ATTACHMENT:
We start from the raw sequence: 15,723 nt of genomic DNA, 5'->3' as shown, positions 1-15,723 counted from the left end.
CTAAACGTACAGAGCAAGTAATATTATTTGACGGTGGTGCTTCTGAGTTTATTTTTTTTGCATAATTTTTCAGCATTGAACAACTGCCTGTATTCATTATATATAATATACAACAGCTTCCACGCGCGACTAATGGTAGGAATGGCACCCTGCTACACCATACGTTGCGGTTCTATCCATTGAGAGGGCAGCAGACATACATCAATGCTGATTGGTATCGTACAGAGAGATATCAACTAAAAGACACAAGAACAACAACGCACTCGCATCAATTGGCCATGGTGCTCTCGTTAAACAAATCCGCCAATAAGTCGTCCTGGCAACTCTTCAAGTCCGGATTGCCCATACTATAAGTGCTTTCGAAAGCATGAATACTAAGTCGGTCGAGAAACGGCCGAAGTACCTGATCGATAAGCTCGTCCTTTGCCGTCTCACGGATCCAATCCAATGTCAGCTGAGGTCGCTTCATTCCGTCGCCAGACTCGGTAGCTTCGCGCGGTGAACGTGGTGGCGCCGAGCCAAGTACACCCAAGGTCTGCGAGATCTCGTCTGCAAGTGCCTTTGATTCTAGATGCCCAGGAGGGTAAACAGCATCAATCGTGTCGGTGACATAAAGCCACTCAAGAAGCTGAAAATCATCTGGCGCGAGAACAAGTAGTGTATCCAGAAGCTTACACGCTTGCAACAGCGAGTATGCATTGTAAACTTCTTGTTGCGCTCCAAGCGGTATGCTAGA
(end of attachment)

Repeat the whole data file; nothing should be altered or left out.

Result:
We start from the raw sequence: 15,723 nt of genomic DNA, 5'->3' as shown, positions 1-15,723 counted from the left end.
CTAAACGTACAGAGCAAGTAATATTATTTGACGGTGGTGCTTCTGAGTTTATTTTTTTTGCATAATTTTTCAGCATTGAACAACTGCCTGTATTCATTATATATAATATACAACAGCTTCCACGCGCGACTAATGGTAGGAATGGCACCCTGCTACACCATACGTTGCGGTTCTATCCATTGAGAGGGCAGCAGACATACATCAATGCTGATTGGTATCGTACAGAGAGATATCAACTAAAAGACACAAGAACAACAACGCACTCGCATCAATTGGCCATGGTGCTCTCGTTAAACAAATCCGCCAATAAGTCGTCCTGGCAACTCTTCAAGTCCGGATTGCCCATACTATAAGTGCTTTCGAAAGCATGAATACTAAGTCGGTCGAGAAACGGCCGAAGTACCTGATCGATAAGCTCGTCCTTTGCCGTCTCACGGATCCAATCCAATGTCAGCTGAGGTCGCTTCATTCCGTCGCCAGACTCGGTAGCTTCGCGCGGTGAACGTGGTGGCGCCGAGCCAAGTACACCCAAGGTCTGCGAGATCTCGTCTGCAAGTGCCTTTGATTCTAGATGCCCAGGAGGGTAAACAGCATCAATCGTGTCGGTGACATAAAGCCACTCAAGAAGCTGAAAATCATCTGGCGCGAGAACAAGTAGTGTATCCAGAAGCTTACACGCTTGCAACAGCGAGTATGCATTGTAAACTTCTTGTTGCGCTCCAAGCGGTATGCTAGA